Several years ago, I owned a car that was comfortable while driving smooth. Unfortunately, the outside looked like the surface of an asteroid. It was an inexpensive hail-damaged car that caught the look of anybody on the street.
I joked that the indentations helped streamline the car as dimples did for a golf ball. What I thought remarkable was that with so many dents, the golf ball, as we called the car, didn't have any rust.
The significant hail damage didn't affect the integrity of the car's topcoat. Some of the blemishes were a quarter-inch deep, yet there wasn't any corrosion.
That fact illustrated the technology behind the sophisticated process of protecting the car from any chipping damages. I think it's safe to assume modern automotive paint processes are the opposite of what Earl Scheib's model of finishing.
Note: This article is the third of a series comparing methods of protective metal finishing processes.
Part 1: Two-Coat Systems Using E-Coating
Part 2: Is a Third Coat Necessary?
Part 3: Testing Topcoat Strength
Level of Standards
Nearly all the things we use in the United States undergo some testing. The office furniture industry uses standards set by BIFMA, for example. Manufacturers submit their furniture to BIFMA-approved testing sites to see if their pieces meet the organization's standards.
Automobile manufacturers providing protective topcoats would use standards respective to their industry if it wasn't for these standards than any auto company can make grandiose claims about their topcoat without the worry of repercussions.
Fortunately, early on in the auto industry, people with foresight learned to work together to pull society out of horse-drawn carriages.
Birth of the SAE
First organized in 1905, the Society of Automobile Engineers (SAE) goals were to protect patents, share common technical design problems, and develop engineering standards.
After a few years, it became apparent the importance of creating industry standards. For those of us in the finishing industry, the J400 chip resistance test became paramount.
A similar organization is the American Society for Testing and Materials (ASTM). The ASTM has no role in enforcing or requiring compliance with its standards. Finishing companies may be required to meet those levels because of prospective contracts.
SAE J400 and the Gravelometer
Finishing companies submit their components for testing to meet SAE J400 standards. J400 testing evaluates and tests the resistance of the topcoat to chipping from gravel impacts.
It sounds simple, which it is, but how consistent would the testing topcoats from different companies located throughout the United States. Gravel isn't the same everywhere. Individual rocks vary in size. How fast would the vehicle need to travel?
The gravelometer answers all those questions. Gravelometers meet technical standards set by ASTM/ASE. The machine simulates the impacts of gravel or other debris on coated automotive components.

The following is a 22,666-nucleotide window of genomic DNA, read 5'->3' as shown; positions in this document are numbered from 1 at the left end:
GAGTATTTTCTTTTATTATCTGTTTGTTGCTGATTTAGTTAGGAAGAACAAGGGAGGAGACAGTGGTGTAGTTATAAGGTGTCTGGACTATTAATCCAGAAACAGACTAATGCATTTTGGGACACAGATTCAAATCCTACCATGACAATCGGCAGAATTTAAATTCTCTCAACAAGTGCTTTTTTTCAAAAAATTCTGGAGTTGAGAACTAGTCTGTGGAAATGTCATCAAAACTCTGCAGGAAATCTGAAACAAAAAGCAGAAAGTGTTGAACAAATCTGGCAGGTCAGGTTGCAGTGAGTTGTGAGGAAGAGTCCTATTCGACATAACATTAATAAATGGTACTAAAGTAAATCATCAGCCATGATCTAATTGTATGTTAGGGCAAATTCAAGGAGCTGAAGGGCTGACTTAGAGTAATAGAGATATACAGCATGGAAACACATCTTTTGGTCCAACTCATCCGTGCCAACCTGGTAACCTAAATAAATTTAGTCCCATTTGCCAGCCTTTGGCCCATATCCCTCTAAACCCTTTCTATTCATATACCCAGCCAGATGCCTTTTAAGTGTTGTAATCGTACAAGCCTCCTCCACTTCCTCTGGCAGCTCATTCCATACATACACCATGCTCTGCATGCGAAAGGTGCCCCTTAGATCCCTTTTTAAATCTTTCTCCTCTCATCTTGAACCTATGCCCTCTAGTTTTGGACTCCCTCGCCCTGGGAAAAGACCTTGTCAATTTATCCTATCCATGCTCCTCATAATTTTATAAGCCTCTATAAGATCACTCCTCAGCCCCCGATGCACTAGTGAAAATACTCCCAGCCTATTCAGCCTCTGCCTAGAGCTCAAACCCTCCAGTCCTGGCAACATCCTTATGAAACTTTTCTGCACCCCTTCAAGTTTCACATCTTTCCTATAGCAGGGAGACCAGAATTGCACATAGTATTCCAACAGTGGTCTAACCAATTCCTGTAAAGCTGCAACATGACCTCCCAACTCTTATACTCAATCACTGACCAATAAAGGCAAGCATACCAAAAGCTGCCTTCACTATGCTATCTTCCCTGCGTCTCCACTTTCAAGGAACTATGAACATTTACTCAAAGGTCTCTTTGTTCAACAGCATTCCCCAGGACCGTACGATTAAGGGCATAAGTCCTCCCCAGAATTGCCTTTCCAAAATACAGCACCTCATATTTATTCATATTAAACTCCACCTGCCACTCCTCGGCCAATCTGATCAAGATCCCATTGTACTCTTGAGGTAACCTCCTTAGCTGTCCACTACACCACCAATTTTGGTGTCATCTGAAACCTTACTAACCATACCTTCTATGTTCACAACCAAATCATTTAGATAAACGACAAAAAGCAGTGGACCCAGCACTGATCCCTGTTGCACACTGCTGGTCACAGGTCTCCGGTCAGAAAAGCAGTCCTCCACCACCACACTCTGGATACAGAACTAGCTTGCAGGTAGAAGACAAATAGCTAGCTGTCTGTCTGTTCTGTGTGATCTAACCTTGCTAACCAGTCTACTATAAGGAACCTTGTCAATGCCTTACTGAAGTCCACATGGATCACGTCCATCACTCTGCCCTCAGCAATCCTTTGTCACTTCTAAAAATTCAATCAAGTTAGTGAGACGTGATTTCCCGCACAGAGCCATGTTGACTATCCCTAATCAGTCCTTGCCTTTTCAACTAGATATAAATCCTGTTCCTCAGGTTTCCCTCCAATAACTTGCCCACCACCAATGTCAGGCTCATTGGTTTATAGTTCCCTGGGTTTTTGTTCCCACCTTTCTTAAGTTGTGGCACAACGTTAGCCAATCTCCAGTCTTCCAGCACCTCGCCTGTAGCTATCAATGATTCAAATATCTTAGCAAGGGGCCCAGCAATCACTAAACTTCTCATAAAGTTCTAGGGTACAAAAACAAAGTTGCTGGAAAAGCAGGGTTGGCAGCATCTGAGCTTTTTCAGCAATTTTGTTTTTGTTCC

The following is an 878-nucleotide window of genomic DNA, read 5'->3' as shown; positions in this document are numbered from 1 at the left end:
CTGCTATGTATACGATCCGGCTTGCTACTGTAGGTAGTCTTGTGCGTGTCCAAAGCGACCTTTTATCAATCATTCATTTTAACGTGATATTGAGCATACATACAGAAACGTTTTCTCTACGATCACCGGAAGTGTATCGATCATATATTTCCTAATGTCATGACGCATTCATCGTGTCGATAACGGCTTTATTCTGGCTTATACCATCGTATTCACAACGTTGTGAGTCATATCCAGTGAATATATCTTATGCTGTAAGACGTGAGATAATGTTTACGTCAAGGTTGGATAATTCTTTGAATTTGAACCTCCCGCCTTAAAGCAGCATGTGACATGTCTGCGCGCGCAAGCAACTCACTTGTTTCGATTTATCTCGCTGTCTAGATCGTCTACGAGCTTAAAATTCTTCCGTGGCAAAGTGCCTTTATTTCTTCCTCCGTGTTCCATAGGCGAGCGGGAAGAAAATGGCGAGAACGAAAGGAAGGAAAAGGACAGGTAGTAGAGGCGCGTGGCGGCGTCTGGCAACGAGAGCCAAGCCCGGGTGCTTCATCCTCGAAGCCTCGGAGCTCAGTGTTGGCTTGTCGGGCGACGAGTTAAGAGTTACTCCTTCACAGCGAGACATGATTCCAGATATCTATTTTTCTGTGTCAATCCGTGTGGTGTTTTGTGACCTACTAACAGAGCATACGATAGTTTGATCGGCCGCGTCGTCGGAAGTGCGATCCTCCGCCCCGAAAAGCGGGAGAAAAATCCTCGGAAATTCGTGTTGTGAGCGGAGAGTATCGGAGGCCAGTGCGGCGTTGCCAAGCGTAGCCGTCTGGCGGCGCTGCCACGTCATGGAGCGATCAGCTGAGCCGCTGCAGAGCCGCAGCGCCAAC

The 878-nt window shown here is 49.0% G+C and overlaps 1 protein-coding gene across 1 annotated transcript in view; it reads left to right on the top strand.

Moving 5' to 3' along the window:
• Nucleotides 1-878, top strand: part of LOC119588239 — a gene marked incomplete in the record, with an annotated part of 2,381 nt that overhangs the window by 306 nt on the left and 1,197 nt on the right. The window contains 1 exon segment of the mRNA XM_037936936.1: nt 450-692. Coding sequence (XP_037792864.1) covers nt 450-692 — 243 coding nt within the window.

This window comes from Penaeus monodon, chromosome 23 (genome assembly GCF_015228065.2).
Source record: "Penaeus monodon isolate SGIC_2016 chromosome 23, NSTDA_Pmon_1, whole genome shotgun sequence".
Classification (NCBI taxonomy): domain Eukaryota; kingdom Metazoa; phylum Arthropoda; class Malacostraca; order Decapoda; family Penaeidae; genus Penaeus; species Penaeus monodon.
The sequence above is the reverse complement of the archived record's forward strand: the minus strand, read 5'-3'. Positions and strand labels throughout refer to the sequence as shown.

Topcoat Testing Procedure
Chip testing consists of blasting approximately 300 pieces of gravel on a 4-inch × 12-inch test panel at 70 psi. The next step of the test is to gently wipe the surface with a cloth followed by applying a layer of tape. When removed, the tape pulls off any loose coating fragments.
This short clip demonstrates the J400 testing method:
Technicians compare the results of the test to standard transparencies provided by the SAE to determine chipping ratings. The Plastics Technology Laboratories summaries the ratings:
Chipping Ratings consist of one or more letter-number combinations. The letter designates the chip sizes counted, and the number designates the number of chips of that size.
For example, B6 indicates 10-24 chips 1 to 3 mm in size. Point of Failure describes the coating layer, where the primary failures are occurring. For example, P/T indicates that the point of failure is between the primer and the topcoat.
Comparing the chipping damage to the attached chart determines the Chip Rating for a topcoat protective layer.
It's because of these standards and testing methods that an apple-to-apple comparison between various topcoats is fair.
Salt Spray Testing
Another method of measuring the strength of a topcoat is an extended salt spray test. We submitted samples for salt spray testing at three levels: 500-hours, 1,000-hours, and 1,500-hours.
Check out our E-Coat Top Coat page. This page provides before and after sliding scales for 500, 1,000, and 1,500 hours of salt spray testing.
Reading about e-coating's effectiveness is one thing; seeing it is another.
Making an informed decision involves diligent research and objective evaluation. Whether you work for an OEM or deciding for yourself, making that informed decision on a topcoat option is a magnitude easier without the standards in place.